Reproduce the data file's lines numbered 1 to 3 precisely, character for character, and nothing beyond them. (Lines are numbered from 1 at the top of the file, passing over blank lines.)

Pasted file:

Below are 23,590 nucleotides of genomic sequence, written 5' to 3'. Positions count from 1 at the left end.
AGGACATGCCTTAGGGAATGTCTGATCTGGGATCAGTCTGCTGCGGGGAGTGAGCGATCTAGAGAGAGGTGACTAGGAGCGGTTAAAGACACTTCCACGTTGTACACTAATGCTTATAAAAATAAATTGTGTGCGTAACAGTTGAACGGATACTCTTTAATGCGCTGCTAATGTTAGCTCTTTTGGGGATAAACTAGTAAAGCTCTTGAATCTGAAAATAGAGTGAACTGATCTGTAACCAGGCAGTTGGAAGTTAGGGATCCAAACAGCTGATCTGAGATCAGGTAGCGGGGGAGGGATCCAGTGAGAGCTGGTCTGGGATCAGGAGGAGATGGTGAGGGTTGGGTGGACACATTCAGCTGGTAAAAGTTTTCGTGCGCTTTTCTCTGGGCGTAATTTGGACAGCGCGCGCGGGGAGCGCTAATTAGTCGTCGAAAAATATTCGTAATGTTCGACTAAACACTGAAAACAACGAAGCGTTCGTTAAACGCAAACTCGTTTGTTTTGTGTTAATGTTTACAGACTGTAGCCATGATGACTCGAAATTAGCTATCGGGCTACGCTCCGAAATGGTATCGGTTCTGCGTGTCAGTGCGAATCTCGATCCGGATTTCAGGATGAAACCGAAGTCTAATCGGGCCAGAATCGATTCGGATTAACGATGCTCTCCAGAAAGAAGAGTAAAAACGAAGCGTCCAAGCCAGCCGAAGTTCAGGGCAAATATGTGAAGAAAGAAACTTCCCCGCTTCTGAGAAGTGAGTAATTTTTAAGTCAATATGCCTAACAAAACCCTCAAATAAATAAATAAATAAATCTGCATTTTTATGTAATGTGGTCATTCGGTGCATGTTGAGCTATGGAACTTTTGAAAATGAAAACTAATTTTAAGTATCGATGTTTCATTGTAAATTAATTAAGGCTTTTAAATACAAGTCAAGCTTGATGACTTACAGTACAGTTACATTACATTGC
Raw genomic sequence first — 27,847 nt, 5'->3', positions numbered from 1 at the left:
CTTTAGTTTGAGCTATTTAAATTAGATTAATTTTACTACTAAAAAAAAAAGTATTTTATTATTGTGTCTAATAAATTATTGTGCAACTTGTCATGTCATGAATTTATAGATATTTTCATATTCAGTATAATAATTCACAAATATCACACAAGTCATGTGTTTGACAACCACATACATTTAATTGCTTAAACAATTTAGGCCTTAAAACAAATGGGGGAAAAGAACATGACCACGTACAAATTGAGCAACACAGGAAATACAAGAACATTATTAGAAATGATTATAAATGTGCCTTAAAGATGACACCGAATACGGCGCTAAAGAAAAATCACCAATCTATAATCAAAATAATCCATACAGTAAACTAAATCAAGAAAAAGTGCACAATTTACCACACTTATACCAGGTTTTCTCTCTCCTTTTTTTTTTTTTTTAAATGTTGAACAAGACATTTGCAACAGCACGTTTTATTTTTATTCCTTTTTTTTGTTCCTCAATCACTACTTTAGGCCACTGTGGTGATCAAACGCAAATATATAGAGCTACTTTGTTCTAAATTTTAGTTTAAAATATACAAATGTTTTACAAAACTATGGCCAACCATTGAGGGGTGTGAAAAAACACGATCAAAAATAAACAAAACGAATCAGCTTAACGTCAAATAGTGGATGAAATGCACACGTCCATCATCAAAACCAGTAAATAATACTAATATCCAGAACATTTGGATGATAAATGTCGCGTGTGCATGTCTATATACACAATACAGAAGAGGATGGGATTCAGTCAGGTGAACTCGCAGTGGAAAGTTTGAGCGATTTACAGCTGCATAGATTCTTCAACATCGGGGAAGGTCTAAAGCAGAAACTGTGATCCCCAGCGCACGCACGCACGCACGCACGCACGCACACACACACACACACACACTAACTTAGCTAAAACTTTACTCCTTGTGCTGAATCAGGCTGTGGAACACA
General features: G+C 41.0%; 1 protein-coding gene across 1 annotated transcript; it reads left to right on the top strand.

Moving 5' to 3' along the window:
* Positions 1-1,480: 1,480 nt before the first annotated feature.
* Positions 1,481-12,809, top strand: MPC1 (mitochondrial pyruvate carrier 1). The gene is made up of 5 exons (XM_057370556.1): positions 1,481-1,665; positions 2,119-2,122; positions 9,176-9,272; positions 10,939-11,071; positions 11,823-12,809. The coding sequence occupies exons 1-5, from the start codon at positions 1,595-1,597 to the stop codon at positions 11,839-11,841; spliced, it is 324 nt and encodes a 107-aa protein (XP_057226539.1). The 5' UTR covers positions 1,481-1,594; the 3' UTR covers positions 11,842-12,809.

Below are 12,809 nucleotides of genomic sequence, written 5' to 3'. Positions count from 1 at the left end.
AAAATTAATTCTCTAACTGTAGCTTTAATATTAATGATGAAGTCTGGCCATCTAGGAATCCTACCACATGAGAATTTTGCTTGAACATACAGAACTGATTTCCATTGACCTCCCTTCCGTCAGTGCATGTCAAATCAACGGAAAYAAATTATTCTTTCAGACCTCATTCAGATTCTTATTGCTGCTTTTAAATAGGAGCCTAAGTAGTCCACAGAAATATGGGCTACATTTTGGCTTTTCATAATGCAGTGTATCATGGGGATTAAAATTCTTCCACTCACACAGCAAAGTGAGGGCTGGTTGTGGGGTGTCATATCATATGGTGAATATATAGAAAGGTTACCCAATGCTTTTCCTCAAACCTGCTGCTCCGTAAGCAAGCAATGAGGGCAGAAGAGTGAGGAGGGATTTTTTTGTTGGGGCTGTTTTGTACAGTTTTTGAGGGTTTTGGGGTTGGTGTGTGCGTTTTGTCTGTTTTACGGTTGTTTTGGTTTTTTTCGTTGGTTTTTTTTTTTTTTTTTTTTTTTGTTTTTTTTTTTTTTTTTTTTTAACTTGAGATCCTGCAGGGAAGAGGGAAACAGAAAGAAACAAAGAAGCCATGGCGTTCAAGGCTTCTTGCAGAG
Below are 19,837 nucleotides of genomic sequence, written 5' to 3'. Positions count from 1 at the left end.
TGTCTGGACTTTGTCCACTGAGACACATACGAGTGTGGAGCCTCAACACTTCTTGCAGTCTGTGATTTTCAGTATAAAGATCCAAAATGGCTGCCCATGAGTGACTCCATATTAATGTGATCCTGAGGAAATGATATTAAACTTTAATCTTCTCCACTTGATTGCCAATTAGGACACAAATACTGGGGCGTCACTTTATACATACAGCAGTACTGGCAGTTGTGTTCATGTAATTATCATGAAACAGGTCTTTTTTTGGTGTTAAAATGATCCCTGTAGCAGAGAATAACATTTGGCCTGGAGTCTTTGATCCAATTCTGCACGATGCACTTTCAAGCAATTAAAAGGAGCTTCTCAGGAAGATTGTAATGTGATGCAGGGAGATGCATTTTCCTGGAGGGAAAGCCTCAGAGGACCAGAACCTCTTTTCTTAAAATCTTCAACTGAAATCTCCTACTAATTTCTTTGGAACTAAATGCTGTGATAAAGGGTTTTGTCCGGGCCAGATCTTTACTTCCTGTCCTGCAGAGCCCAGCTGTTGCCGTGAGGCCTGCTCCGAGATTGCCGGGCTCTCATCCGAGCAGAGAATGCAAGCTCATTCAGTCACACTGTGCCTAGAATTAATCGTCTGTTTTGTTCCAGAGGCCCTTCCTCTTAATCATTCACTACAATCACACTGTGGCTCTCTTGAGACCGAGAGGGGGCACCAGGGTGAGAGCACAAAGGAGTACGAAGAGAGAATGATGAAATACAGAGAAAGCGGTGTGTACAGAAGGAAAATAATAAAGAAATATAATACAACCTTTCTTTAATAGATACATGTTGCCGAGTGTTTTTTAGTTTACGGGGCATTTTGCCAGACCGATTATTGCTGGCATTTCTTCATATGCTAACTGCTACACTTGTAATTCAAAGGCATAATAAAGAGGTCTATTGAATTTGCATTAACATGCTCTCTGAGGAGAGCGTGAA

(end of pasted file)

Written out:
Below are 23,590 nucleotides of genomic sequence, written 5' to 3'. Positions count from 1 at the left end.
AGGACATGCCTTAGGGAATGTCTGATCTGGGATCAGTCTGCTGCGGGGAGTGAGCGATCTAGAGAGAGGTGACTAGGAGCGGTTAAAGACACTTCCACGTTGTACACTAATGCTTATAAAAATAAATTGTGTGCGTAACAGTTGAACGGATACTCTTTAATGCGCTGCTAATGTTAGCTCTTTTGGGGATAAACTAGTAAAGCTCTTGAATCTGAAAATAGAGTGAACTGATCTGTAACCAGGCAGTTGGAAGTTAGGGATCCAAACAGCTGATCTGAGATCAGGTAGCGGGGGAGGGATCCAGTGAGAGCTGGTCTGGGATCAGGAGGAGATGGTGAGGGTTGGGTGGACACATTCAGCTGGTAAAAGTTTTCGTGCGCTTTTCTCTGGGCGTAATTTGGACAGCGCGCGCGGGGAGCGCTAATTAGTCGTCGAAAAATATTCGTAATGTTCGACTAAACACTGAAAACAACGAAGCGTTCGTTAAACGCAAACTCGTTTGTTTTGTGTTAATGTTTACAGACTGTAGCCATGATGACTCGAAATTAGCTATCGGGCTACGCTCCGAAATGGTATCGGTTCTGCGTGTCAGTGCGAATCTCGATCCGGATTTCAGGATGAAACCGAAGTCTAATCGGGCCAGAATCGATTCGGATTAACGATGCTCTCCAGAAAGAAGAGTAAAAACGAAGCGTCCAAGCCAGCCGAAGTTCAGGGCAAATATGTGAAGAAAGAAACTTCCCCGCTTCTGAGAAGTGAGTAATTTTTAAGTCAATATGCCTAACAAAACCCTCAAATAAATAAATAAATAAATCTGCATTTTTATGTAATGTGGTCATTCGGTGCATGTTGAGCTATGGAACTTTTGAAAATGAAAACTAATTTTAAGTATCGATGTTTCATTGTAAATTAATTAAGGCTTTTAAATACAAGTCAAGCTTGATGACTTACAGTACAGTTACATTACATTGC
Raw genomic sequence first — 27,847 nt, 5'->3', positions numbered from 1 at the left: